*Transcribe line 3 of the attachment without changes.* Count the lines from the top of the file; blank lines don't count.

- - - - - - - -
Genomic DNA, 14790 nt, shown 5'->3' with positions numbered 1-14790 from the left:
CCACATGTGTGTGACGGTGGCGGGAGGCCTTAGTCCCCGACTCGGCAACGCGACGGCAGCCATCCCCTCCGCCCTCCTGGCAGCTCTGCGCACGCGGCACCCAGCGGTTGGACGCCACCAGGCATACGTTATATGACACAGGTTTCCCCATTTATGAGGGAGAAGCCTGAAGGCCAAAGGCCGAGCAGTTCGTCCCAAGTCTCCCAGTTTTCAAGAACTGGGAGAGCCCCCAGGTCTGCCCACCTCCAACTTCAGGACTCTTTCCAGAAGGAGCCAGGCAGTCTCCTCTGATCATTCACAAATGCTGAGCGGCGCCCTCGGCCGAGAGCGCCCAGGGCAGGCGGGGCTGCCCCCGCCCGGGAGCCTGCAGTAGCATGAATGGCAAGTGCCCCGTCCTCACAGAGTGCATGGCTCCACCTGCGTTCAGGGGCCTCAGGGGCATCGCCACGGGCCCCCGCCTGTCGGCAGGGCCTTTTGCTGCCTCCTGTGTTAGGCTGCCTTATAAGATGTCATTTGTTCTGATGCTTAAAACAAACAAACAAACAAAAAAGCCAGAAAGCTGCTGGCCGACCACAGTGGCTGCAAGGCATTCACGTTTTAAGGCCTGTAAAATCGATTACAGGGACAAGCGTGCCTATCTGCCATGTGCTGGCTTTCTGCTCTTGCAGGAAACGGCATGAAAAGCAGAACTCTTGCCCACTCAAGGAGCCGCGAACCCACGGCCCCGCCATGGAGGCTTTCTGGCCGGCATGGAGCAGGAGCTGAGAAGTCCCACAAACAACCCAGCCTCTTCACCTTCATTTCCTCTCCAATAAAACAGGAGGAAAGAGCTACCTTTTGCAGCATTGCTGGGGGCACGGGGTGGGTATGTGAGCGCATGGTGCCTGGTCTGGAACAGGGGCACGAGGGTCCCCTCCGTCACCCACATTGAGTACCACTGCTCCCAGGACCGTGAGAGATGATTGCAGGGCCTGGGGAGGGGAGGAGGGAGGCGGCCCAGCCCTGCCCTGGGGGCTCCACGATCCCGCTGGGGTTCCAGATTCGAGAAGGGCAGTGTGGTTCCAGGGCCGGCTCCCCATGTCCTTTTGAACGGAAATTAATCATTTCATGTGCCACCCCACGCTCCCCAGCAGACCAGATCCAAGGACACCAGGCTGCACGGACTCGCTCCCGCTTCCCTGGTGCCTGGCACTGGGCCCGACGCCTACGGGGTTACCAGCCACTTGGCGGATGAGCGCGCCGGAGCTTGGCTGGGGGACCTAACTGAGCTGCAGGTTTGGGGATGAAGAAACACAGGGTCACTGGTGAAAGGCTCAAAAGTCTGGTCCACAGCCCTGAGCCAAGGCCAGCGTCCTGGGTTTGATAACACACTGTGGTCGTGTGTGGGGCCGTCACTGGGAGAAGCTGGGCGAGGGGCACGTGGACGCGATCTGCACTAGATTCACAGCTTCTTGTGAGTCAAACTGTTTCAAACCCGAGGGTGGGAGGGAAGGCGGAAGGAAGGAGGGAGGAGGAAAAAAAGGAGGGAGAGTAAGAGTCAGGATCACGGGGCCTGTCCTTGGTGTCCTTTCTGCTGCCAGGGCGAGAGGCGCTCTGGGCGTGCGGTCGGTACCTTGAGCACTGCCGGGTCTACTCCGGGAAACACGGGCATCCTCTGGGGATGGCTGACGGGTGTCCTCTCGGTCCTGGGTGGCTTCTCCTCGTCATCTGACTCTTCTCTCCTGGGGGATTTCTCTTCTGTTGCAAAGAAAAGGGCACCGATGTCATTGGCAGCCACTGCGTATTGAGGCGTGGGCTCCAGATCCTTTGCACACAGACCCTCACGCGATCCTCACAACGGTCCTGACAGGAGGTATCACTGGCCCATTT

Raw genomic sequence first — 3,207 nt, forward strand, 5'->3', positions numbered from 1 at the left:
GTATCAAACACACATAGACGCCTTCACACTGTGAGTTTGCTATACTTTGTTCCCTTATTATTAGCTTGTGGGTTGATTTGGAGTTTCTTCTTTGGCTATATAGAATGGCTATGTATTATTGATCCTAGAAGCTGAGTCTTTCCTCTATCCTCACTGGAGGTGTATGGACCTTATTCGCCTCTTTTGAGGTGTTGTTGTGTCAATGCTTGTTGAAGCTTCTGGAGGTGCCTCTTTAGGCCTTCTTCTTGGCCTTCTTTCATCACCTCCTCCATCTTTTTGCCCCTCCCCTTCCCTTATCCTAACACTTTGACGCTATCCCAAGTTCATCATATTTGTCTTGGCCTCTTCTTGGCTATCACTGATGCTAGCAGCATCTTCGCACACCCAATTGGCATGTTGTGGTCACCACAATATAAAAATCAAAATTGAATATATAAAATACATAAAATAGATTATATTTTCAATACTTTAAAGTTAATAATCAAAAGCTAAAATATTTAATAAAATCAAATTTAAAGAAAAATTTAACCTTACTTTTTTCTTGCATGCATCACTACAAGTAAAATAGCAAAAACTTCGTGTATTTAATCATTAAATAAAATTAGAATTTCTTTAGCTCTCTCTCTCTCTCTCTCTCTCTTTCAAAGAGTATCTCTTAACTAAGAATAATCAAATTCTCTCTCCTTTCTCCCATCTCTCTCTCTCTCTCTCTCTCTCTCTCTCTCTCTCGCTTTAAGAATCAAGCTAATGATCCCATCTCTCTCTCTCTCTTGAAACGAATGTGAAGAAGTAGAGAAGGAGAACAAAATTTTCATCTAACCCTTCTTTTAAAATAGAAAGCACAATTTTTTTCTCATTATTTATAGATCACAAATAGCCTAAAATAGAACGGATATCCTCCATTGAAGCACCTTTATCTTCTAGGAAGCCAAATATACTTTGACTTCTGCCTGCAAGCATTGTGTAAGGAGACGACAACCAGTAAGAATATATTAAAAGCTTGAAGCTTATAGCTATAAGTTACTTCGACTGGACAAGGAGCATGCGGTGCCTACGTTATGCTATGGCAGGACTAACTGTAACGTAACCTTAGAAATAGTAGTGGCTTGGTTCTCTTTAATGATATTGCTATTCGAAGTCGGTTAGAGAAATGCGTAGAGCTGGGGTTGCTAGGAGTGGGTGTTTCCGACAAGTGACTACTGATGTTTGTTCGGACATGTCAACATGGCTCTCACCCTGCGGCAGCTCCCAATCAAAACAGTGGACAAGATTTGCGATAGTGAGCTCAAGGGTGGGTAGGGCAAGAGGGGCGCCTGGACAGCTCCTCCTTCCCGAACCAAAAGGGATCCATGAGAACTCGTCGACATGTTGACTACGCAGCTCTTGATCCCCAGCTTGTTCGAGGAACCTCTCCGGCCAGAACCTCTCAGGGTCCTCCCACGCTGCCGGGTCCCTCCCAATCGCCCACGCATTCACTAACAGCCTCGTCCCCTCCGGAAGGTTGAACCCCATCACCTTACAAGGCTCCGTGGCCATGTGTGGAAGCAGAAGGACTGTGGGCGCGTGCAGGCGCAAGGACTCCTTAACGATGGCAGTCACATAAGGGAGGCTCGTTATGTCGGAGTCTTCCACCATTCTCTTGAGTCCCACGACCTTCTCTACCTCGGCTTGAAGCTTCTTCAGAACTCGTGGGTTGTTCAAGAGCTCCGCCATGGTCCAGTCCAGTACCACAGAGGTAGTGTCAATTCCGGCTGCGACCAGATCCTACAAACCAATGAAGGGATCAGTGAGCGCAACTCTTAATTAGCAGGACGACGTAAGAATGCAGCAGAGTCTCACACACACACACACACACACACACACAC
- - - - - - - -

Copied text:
Raw genomic sequence first — 3,207 nt, forward strand, 5'->3', positions numbered from 1 at the left: